Those who are unaware of this call "Zen school" the shōbōgenzō nehanmyōshin, ["custody of the heart's vision of authentic reality in limitless freedom"], which was correctly transmitted by the Buddhas and patriarchs. They call 'Zen patriarchs' the patriarchs.

They call 'Zen monks' or 'Zen students' the practitioners. They call themselves 'Zen followers'. They are leaves and branches born from the root of a stereotypical view. In India and China, since ancient times, it has never been called 'zen'."

We speak of the "nameless" so even the use of the appellation "zen" is totally inappropriate.

The inner how

The earliest descriptions of zazen/zuochan, or at least of the inner experience related to simply being seated, are iconic phrases, sort of slogans that characterize strands of teaching.

Thus we pass through the "there is neither spirit (mind) nor Buddha" of Niutou ("Oxhead") Fǎróng to arrive at its opposite, the exhortation "to be spirit, to be Buddha" that belongs to the great Mazu Daoyi.

Transiting through Shitou ("Stone Head") Xiqian who about his own inner experience said, "The vast sky does not hinder the white floating clouds." Recall, then, the "shining in silence" advocated by Hongzhi Zhengjue.

To arrive, in the 13th century at the "freeing of body and mind: body and mind liberated" of Tiantong Rujing and Dōgen. In more recent times we had "opening the hands of thought," by Uchiyama Kōshō and "doing zazen is the end of everything," the well-known "motto" of his predecessor Sawaki Kōdō.

From the end of the ninth century, manuals were being compiled in China concerning how it is possible to concretely implement in our lives what in the Dasheng Qixinlun, or Treatise on the Awakening of Faith in Mahāyāna, the most important composition in Chinese Buddhism, is called the "process of dissolving identity in the absolute."

In 1103 Changlu Zongze compiled a monastic codex called Chanyuan Qinggui 禪苑清規, The Pure Rules for the Chan Garden/Monastery, in which there is a section called Zuochanyi, 坐禪儀, The Rite/Form of Zazen, where it is explained how to practice zazen: a short, effective, clear text.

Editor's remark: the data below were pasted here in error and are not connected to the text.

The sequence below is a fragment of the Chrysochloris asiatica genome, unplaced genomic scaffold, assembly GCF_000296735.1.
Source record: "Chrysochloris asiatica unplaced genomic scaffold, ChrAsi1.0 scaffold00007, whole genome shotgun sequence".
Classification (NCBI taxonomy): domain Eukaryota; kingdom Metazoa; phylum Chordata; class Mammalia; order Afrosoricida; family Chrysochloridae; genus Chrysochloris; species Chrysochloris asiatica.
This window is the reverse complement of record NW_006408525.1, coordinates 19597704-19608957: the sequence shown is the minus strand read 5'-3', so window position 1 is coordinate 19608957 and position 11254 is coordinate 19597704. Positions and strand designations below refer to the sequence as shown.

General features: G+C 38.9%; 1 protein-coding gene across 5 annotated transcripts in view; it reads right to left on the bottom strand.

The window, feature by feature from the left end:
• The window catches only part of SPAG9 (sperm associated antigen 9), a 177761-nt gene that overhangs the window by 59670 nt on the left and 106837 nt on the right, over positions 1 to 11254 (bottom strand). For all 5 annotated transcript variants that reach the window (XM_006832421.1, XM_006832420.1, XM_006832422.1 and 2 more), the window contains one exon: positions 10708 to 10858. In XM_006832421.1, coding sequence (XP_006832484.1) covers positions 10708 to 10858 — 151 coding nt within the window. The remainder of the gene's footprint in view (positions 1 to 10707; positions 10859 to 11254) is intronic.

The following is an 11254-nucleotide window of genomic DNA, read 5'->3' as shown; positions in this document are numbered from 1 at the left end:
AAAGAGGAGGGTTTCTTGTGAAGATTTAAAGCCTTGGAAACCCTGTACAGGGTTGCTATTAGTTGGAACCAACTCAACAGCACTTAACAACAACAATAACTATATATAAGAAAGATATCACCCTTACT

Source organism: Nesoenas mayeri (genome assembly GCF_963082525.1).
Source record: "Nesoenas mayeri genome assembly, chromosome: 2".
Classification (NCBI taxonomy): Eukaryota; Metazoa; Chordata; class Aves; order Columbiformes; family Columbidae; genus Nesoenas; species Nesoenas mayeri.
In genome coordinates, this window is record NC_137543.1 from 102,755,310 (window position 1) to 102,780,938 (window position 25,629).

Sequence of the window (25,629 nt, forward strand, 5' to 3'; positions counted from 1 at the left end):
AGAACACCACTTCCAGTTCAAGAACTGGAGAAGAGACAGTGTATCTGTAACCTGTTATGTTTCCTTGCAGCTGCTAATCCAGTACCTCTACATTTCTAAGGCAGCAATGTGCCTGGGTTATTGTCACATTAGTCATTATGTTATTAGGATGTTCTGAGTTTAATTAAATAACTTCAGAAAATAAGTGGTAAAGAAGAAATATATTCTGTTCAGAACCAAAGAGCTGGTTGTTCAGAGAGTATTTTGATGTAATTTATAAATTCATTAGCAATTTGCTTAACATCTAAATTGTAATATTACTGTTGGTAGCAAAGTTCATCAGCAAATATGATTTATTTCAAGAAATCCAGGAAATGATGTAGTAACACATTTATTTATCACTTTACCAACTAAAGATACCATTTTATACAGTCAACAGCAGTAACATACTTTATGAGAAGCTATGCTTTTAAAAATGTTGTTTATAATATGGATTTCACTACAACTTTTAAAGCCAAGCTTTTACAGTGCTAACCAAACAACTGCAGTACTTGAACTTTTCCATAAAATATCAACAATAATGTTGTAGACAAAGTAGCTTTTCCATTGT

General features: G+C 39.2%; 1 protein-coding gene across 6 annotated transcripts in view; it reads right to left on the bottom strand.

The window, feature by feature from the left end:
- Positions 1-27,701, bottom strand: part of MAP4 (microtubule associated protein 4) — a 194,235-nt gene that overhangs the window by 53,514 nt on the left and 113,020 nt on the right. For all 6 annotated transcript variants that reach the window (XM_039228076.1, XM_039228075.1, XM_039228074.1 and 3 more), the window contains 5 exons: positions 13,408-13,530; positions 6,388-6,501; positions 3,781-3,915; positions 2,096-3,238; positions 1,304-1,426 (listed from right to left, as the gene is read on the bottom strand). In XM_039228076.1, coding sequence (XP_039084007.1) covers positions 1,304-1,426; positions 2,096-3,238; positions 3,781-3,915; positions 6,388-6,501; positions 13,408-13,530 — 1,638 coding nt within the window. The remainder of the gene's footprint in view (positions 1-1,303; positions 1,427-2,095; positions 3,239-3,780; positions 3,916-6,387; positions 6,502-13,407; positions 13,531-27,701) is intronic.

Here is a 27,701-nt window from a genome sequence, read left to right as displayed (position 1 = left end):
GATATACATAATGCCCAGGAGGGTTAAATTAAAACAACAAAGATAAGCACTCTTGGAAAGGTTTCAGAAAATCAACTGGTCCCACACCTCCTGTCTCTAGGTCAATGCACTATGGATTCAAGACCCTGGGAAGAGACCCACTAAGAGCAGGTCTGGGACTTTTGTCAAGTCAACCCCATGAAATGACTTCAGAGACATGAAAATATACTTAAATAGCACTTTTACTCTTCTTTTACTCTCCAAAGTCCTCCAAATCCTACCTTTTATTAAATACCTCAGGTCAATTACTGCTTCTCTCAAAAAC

Dōgen comes into possession of it during his stay in China; back in Japan he composes the Fukanzazengi 普勧坐禅儀, The Form of Zazen that is Universal Invitation, which in the first draft is virtually identical to the Zuochanyi, except for a few phrases of minor interest that Dōgen omits.

In the second draft, the most important part, which is about the inner experience of those who sit in zazen, is replaced by Dōgen with a famous sentence, which also appears in Jingde chuandeng lu, The Collection of the Transmission of the Lamp of the Age of Luminescent Virtue.

The sentence in the first draft, taken from the Zuochanyi, was, "When a thought appears be immediately aware of it; as soon as you are aware of it it will disappear. If you remain oblivious to objects for a long time, you will naturally be unified.

This is the art of zazen." In the second version, the phrase-known in the literature as The Nonthinking of Yueshan-that replaced the one above is, "Sit solidly still, think the non-thinking. How to think the non-thinking? By not thinking.

This is the art of zazen." This last version, which is definitive for the Fukanzazengi, appears virtually unchanged in the Shōbōgenzō Zazengi, 正法限蔵 坐禅儀 and in the Shōbōgenzō Zazenshin, 正法限蔵 坐禪箴, the other two zazen manuals that Dōgen left us.

We can therefore say that in these two sentences (the one about Changlu Zongze and the one about "Yueshan's non-thinking") is contained the synthesis of the description of the inner process called zazen, a synthesis that ties together the history of Chan and that of Zen.